SEPTEMBER 1, 2016
How did Britain reach the point where thousands of seriously ill people died shortly after being declared ‘fit for work’?
How did we get to the point where a diabetic man, repeatedly sanctioned and thus unable to eat properly or to manage his condition, had to have his leg amputated? How could MPs seriously believe that slashing the already meagre incomes of people whom the government itself finds unfit to work, will ‘incentivise’ them into getting a job? How could all this happen in the name of reform? A book published this month explains in great detail the highly dubious ‘evidence’, the bogus assumptions, and especially the shadowy corporate influences which have helped to produce what has been described as a social policy disaster.
Cash not Care: the planned demolition of the UK welfare state, forensically tracks the development of UK social security policy in relation to sick and disabled people over several decades, under both Labour and Conservative governments. It reveals a common thread which runs throughout the years – the highly influential role of the private insurance industry, with calamitous results for disabled people.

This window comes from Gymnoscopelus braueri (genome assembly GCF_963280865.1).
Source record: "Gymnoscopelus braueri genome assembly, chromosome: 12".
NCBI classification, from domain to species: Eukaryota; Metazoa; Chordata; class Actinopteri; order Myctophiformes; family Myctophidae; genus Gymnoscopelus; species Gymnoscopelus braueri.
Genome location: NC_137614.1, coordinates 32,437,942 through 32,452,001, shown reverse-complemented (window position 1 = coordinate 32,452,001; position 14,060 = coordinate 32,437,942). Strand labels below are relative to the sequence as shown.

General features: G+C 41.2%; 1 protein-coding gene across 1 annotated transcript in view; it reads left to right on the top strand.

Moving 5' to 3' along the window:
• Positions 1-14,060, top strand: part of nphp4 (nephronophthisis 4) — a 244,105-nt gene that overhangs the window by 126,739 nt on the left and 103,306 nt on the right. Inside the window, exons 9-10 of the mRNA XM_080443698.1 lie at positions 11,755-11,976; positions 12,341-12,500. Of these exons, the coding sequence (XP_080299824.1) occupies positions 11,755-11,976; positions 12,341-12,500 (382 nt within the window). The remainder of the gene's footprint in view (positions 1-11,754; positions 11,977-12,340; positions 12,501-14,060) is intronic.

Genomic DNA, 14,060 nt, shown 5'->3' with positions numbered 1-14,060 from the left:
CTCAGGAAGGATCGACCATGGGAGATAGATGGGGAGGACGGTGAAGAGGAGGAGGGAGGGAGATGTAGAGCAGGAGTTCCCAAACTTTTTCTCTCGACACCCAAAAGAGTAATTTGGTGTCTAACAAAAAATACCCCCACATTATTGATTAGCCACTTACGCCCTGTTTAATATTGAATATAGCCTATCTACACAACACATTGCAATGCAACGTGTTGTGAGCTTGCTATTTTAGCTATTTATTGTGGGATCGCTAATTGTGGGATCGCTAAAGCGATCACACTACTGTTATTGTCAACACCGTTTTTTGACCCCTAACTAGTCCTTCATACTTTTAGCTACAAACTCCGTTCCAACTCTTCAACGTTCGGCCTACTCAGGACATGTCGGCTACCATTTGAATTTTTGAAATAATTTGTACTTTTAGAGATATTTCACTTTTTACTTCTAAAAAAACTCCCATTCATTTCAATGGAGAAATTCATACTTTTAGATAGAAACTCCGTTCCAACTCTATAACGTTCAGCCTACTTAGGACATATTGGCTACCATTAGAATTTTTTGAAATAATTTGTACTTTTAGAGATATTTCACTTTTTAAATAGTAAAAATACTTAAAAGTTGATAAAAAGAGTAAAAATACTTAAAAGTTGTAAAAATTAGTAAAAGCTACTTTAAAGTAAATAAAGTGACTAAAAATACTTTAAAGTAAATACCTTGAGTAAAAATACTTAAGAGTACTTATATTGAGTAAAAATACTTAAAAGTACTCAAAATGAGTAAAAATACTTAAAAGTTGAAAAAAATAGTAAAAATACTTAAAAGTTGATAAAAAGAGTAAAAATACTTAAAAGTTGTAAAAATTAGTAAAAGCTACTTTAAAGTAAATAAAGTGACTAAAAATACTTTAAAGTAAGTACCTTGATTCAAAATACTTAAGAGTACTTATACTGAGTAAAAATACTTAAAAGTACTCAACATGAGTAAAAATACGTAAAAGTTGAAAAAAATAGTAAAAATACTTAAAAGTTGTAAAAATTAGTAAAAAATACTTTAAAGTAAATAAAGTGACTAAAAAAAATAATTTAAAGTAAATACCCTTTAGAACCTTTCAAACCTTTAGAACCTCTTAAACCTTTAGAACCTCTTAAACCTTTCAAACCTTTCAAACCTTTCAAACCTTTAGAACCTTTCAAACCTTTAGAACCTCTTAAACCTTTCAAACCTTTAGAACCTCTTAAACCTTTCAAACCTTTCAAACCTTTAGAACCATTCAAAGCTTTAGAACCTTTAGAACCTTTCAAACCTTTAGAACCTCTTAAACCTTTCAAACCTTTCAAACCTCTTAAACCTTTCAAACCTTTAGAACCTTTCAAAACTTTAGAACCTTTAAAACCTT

The book, written by disabled researcher Mo Stewart, has already received ringing endorsements from a host of academics, disabled people’s organisations, and professionals in the area of social policy.
Sir Bert Massie, Chair of the Disability Rights Commission from 2000 – 2007 says, “Stewart names names. She shows where and how the policies originated. She destroys all claims that they were based on solid research… To understand what is happening and why, this is the book to read and I thank Mo Stewart for writing it.”
Independent researcher Catherine Hale says, “When the history of the persecution of disabled people in the name of welfare reform in Britain finally gets written for mainstream audiences, Mo Stewart’s evidence will form the starting point. Read it here first.”
Dr Simon Duffy, of the Centre for Welfare Reform, says, “I thoroughly recommend this book to anyone who wants to look beyond Government rhetoric and understand what’s really going on.”
There may be many people who have supported welfare reforms affecting disabled people in good faith, for various reasons. I would challenge any of them to read this book, learn the facts, and maintain that support.